Credit Cards can either be friend or foe. It’s all in how you use them and how disciplined you are. I’m going to lay out some tips that can help you save big money!
Card cards are typically the worst way to finance anything. Interest rates are generally high. That’s why you must avoid credit card interest at all costs. Pay those cards off every single month! The appropriate amount of credit card interest to pay each year is zero dollars and zero cents. If you don’t have the discipline to do avoid paying credit card interest then you should probably avoid using credit cards.
Many credit cards offer cashback, points, or miles. I highly recommend credit cards that allow you to get cashback. Points and miles that can be redeemed for merchandise or airfare don’t help you as much as cashback. In fact, some rewards might actually hurt you financially. When you redeem your miles for airfare you end spending money on a vacation that you might not have taken or maybe you would have choose a less expensive option.
A friend of mine’s credit card gives her points she can redeem toward a Disney vacation. She builds the points up and is able to use them toward subsidizing a vacation to Disney. However this friend goes to Disney 1-2 times per year. Now granted, she really does love Disney vacations, but her credit card is motivating them to spend $5,000 to $10,000 per year on expensive vacations. Her credit card might be hurting, not helping her financially.
Cashback is king. You can take your cashback and get whatever you need or even just stuff it in a savings account.
I recommend avoiding credit cards with rotating categories or special deals. Some credit cards will offer a low cashback rate in general, but will offer a higher cashback rate for rotating categories. This is done to incentivize you to spend money in ways you otherwise would not have. It doesn’t matter if you got 5% cashback at Outback Steakhouse if you otherwise would have ate your leftover pizza for free.
Some credit cards might have special add-on deals. “5% cash back this month at AMC Theaters!” might be a tempting special deal, but if it incentivizes you to take the family out to a movie when you otherwise wouldn’t have, then you’re losing money, not saving it.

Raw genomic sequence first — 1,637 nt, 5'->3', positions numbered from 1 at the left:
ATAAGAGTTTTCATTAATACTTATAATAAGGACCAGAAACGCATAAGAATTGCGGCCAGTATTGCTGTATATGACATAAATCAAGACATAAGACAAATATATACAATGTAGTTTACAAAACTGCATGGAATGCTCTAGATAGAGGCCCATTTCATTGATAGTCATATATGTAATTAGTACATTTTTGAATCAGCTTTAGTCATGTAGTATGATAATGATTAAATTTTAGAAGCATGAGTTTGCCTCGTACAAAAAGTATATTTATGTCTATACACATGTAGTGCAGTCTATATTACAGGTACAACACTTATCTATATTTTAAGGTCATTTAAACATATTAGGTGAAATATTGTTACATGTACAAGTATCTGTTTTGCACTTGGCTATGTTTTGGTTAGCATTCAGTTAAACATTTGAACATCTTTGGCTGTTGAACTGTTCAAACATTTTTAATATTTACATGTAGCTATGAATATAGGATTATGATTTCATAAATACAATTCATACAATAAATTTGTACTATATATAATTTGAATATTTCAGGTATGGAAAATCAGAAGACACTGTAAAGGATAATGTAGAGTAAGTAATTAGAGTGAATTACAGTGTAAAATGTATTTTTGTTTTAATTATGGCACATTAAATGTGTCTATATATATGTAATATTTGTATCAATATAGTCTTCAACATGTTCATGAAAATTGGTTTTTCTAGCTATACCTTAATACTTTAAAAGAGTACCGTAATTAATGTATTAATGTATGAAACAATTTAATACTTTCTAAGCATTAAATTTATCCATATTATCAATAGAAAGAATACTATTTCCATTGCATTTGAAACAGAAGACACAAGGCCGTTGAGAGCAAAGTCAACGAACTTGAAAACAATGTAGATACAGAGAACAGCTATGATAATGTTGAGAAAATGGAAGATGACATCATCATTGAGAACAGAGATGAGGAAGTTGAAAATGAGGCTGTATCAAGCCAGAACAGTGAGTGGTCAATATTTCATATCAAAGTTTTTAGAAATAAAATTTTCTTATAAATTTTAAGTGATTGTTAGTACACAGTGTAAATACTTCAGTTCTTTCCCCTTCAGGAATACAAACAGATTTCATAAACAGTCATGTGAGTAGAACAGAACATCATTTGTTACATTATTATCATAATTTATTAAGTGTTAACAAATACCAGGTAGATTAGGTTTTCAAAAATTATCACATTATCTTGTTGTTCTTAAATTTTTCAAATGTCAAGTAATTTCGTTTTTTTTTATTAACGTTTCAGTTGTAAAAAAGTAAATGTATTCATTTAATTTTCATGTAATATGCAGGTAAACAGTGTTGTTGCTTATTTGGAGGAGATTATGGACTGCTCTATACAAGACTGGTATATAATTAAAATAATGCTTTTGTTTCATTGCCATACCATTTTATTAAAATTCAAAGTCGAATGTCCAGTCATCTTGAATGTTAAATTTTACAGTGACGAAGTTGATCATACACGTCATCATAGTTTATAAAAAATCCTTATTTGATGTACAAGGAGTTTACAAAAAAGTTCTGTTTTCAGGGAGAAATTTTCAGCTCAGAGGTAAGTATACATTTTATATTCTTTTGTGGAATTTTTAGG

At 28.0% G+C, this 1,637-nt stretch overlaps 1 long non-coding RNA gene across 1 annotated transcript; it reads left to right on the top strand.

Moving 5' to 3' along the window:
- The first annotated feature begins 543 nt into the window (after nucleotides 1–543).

Don’t let these companies modify your behavior. Choose credit cards that you know will help you make good decisions.
If the credit card doesn’t have an annual fee there’s usually no downside to holding it, even if you don’t use it. However, when an annual fee is involved you must do a lot of thinking as to whether or not you want to take on that card. Some cards with an annual fee are worth it, but many are not.
If you have a credit card with an annual fee that you don’t use, call up their customer service and ask if you can convert the card to another program that doesn’t have an annual fee. This way you don’t hurt your credit by shutting down the credit card and also avoid the annual fee.
Recently while paying online for my upcoming vacation at a Hyatt hotel I was offered $300 off for opening up a credit card account. This was very tempting to take my $800 stay in Nashville down to a $500 stay. However, I started reading the details and I saw that the credit card has a $95 annual fee. Combine that with a credit check and eventually needing to close out the account it simply wasn’t worth it. If the card had no annual fee I probably would have went for it and then threw it in my box of rarely used cards.
The first step is to find your “default card”. This is going to be the credit card that you use almost all the time. This is a card that should offer good cashback with NO categories.